Monday, 24 September 2012

The scary world of journalism

The news that some very talented journalists were let go from the Winnipeg Free Press last week put a shock wave through the local media industry.

The layoffs have sparked great debates on Twitter about the future of journalism. A young first year CreComm student even had a piece published in the Winnipeg Free Press being dead honest that she does not read the newspaper. Her article set off a firestorm of both compliments and criticism on Twitter and comment boards.

First year Creative Communications student Stefanie Cutrona

We have been told many times not to worry and that journalism is alive and well. We have been told we will all have job offers when we graduate but despite all of this assurance, I'm pretty sure we all feel a little uneasy.  

I took a chance and came back to school later in life to study journalism. I did this despite having a house, mortgage, a wife, two year old daughter and mounting debt. If my life was a poker game than coming back to school was like "going all in." I also worked an unpaid internship this summer because I know that a portfolio is the only way to get noticed in this industry and I absolutely do not regret working for nothing for two months despite wondering some weeks if we could keep the electricity on or have food in the fridge.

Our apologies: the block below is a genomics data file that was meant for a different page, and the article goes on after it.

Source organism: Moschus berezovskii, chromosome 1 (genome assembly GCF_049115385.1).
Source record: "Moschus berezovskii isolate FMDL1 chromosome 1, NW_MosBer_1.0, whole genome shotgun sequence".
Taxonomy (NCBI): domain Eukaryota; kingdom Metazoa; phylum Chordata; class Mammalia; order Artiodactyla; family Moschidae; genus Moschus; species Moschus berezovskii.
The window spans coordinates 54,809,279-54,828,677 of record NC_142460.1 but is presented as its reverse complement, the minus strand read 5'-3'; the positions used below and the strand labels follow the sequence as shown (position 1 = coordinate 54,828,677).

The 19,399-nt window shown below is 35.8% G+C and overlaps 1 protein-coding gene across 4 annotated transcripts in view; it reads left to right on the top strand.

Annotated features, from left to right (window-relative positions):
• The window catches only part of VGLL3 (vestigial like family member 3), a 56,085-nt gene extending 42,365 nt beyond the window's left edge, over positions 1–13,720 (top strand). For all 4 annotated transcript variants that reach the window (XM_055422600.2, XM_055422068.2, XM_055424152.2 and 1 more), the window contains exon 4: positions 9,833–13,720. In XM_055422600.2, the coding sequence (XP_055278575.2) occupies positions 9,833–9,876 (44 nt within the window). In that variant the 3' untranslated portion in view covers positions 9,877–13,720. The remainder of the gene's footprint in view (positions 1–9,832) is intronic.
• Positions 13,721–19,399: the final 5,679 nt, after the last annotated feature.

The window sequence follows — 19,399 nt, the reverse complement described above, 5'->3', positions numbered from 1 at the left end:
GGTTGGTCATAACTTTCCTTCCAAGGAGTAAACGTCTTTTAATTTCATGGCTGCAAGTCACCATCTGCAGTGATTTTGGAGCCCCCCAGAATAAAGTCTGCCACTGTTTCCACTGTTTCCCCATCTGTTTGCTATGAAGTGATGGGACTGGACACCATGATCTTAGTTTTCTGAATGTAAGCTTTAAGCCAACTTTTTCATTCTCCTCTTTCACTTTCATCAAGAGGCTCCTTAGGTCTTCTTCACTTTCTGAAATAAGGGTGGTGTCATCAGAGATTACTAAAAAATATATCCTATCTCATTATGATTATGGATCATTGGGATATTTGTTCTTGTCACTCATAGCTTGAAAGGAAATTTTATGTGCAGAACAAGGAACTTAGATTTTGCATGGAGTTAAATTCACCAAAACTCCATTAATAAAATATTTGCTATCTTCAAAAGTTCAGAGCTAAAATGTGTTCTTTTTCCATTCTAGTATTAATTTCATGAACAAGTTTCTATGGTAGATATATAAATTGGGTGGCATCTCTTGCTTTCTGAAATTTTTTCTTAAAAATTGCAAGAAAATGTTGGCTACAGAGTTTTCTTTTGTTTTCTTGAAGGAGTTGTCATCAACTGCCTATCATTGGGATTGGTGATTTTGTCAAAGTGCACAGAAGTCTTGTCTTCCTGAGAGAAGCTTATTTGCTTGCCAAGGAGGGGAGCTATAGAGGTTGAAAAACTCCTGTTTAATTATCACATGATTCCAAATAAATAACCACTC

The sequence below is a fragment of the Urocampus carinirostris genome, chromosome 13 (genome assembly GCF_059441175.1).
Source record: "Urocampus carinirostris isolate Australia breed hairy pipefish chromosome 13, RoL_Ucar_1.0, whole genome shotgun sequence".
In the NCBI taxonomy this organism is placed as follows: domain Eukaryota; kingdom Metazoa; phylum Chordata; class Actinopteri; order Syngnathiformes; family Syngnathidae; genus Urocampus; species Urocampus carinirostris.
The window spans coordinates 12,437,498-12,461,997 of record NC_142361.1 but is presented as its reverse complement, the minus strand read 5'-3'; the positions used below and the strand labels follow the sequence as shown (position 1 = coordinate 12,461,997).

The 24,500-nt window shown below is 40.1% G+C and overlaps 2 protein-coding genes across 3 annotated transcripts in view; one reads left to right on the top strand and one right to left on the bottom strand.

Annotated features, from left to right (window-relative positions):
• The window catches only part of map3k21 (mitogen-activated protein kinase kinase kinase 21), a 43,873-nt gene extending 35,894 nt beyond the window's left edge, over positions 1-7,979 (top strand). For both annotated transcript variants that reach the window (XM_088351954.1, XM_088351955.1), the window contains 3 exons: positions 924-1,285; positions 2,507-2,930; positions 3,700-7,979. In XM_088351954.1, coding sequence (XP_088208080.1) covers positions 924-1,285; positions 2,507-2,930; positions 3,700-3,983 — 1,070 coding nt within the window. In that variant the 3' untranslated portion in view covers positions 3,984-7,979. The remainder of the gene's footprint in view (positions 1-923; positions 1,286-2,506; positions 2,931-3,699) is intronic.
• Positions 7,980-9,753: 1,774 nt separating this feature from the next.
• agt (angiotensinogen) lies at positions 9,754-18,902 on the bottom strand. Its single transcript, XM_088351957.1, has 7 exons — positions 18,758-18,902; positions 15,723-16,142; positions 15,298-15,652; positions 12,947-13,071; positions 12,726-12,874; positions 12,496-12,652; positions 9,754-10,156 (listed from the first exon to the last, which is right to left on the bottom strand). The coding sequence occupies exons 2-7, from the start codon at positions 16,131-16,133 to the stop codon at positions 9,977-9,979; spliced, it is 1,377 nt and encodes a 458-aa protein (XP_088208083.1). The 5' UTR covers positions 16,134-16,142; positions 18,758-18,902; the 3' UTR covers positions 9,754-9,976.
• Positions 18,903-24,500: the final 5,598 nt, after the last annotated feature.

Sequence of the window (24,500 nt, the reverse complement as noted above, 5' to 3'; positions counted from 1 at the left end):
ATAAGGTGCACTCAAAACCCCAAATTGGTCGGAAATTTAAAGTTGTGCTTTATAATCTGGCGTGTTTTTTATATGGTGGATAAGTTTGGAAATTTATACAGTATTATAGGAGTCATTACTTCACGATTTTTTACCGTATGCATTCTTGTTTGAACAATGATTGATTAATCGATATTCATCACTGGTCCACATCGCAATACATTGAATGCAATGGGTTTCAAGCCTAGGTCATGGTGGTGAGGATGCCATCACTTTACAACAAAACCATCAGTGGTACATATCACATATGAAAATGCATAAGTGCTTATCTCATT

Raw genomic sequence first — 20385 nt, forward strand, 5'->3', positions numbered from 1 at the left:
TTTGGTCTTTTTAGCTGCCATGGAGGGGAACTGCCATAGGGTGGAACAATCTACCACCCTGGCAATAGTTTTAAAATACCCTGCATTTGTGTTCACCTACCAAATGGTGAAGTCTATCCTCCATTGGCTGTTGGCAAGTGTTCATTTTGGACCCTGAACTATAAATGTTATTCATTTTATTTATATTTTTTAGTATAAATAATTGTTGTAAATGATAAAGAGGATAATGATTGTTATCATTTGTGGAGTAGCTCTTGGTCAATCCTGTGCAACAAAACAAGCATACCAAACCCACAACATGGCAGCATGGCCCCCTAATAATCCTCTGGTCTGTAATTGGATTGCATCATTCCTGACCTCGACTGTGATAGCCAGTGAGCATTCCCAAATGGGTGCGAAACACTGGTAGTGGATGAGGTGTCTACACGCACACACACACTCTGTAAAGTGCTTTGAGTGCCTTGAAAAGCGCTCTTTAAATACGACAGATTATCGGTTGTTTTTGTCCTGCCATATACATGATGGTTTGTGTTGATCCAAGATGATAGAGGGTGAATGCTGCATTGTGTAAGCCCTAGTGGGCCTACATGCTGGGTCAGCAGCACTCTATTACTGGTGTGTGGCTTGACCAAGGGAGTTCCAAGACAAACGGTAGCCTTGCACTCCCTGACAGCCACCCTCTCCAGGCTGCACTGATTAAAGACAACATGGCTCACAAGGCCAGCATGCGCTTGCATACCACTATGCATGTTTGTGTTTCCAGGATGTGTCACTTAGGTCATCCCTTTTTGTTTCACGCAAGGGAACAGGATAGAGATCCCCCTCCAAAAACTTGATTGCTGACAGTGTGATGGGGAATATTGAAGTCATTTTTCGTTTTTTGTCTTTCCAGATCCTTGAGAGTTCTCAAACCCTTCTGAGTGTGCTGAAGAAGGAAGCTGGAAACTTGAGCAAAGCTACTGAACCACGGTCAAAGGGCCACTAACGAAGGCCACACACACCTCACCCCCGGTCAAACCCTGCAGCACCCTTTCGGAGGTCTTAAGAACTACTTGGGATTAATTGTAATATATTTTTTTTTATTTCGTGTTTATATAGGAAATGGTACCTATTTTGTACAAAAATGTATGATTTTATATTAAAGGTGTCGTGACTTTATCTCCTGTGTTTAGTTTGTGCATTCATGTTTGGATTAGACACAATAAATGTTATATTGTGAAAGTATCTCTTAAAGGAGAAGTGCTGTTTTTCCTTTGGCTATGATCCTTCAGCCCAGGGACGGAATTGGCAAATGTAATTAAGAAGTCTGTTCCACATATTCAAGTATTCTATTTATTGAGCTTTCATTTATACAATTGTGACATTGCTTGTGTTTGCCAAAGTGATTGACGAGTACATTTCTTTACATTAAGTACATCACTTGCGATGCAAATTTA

But the more I look at the way that last year's journalism grads have been scooped up so quickly I see reason for optimism. Will I work at the Free Press anytime soon? Hell no. But it seems like everyday more and more communications based jobs are coming up and in many cases CreComm grads are grabbing those jobs.

I want the local journalism industry to thrive for many reasons. I like getting my news from credible sources before I get all the different angles from blogs and message boards. But I mostly want the journalism business to thrive locally for a far more selfish reason. When I'm done school I need a job.

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